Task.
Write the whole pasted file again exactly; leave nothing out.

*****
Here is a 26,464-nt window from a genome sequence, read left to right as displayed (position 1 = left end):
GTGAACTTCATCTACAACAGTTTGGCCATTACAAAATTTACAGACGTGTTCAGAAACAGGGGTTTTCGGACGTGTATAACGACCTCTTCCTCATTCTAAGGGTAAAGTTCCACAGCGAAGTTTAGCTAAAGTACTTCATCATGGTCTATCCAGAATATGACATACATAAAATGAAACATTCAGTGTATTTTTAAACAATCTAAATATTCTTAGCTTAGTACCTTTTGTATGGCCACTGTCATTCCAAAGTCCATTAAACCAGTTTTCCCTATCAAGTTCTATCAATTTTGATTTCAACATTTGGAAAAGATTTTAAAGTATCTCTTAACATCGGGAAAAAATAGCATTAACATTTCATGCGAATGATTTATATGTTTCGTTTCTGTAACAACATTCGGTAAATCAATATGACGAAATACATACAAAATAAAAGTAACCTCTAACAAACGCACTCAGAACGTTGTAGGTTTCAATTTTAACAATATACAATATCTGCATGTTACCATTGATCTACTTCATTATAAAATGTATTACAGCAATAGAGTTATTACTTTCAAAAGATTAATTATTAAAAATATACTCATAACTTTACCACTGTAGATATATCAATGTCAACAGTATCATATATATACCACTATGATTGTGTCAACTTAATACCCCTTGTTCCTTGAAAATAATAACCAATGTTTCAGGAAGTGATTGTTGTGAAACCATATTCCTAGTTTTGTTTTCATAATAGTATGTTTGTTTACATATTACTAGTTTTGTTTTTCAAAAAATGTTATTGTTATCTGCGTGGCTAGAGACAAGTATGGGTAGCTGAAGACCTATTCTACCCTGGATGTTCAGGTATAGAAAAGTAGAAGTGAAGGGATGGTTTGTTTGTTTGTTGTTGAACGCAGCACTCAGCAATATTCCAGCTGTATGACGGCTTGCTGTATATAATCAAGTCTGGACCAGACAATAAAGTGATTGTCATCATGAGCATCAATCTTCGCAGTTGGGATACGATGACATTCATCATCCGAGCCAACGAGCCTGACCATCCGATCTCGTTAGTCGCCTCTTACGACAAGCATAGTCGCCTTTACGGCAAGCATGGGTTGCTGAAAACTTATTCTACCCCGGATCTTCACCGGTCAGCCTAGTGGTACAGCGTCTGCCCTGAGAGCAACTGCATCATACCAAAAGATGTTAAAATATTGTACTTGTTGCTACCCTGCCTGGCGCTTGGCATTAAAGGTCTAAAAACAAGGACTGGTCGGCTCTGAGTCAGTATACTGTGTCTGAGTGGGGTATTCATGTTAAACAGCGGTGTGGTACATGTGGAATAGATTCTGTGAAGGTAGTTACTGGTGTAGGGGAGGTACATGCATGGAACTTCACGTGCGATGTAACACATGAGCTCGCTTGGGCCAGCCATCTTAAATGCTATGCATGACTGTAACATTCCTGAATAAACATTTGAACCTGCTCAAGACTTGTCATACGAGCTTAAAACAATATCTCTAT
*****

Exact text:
Here is a 26,464-nt window from a genome sequence, read left to right as displayed (position 1 = left end):
GTGAACTTCATCTACAACAGTTTGGCCATTACAAAATTTACAGACGTGTTCAGAAACAGGGGTTTTCGGACGTGTATAACGACCTCTTCCTCATTCTAAGGGTAAAGTTCCACAGCGAAGTTTAGCTAAAGTACTTCATCATGGTCTATCCAGAATATGACATACATAAAATGAAACATTCAGTGTATTTTTAAACAATCTAAATATTCTTAGCTTAGTACCTTTTGTATGGCCACTGTCATTCCAAAGTCCATTAAACCAGTTTTCCCTATCAAGTTCTATCAATTTTGATTTCAACATTTGGAAAAGATTTTAAAGTATCTCTTAACATCGGGAAAAAATAGCATTAACATTTCATGCGAATGATTTATATGTTTCGTTTCTGTAACAACATTCGGTAAATCAATATGACGAAATACATACAAAATAAAAGTAACCTCTAACAAACGCACTCAGAACGTTGTAGGTTTCAATTTTAACAATATACAATATCTGCATGTTACCATTGATCTACTTCATTATAAAATGTATTACAGCAATAGAGTTATTACTTTCAAAAGATTAATTATTAAAAATATACTCATAACTTTACCACTGTAGATATATCAATGTCAACAGTATCATATATATACCACTATGATTGTGTCAACTTAATACCCCTTGTTCCTTGAAAATAATAACCAATGTTTCAGGAAGTGATTGTTGTGAAACCATATTCCTAGTTTTGTTTTCATAATAGTATGTTTGTTTACATATTACTAGTTTTGTTTTTCAAAAAATGTTATTGTTATCTGCGTGGCTAGAGACAAGTATGGGTAGCTGAAGACCTATTCTACCCTGGATGTTCAGGTATAGAAAAGTAGAAGTGAAGGGATGGTTTGTTTGTTTGTTGTTGAACGCAGCACTCAGCAATATTCCAGCTGTATGACGGCTTGCTGTATATAATCAAGTCTGGACCAGACAATAAAGTGATTGTCATCATGAGCATCAATCTTCGCAGTTGGGATACGATGACATTCATCATCCGAGCCAACGAGCCTGACCATCCGATCTCGTTAGTCGCCTCTTACGACAAGCATAGTCGCCTTTACGGCAAGCATGGGTTGCTGAAAACTTATTCTACCCCGGATCTTCACCGGTCAGCCTAGTGGTACAGCGTCTGCCCTGAGAGCAACTGCATCATACCAAAAGATGTTAAAATATTGTACTTGTTGCTACCCTGCCTGGCGCTTGGCATTAAAGGTCTAAAAACAAGGACTGGTCGGCTCTGAGTCAGTATACTGTGTCTGAGTGGGGTATTCATGTTAAACAGCGGTGTGGTACATGTGGAATAGATTCTGTGAAGGTAGTTACTGGTGTAGGGGAGGTACATGCATGGAACTTCACGTGCGATGTAACACATGAGCTCGCTTGGGCCAGCCATCTTAAATGCTATGCATGACTGTAACATTCCTGAATAAACATTTGAACCTGCTCAAGACTTGTCATACGAGCTTAAAACAATATCTCTAT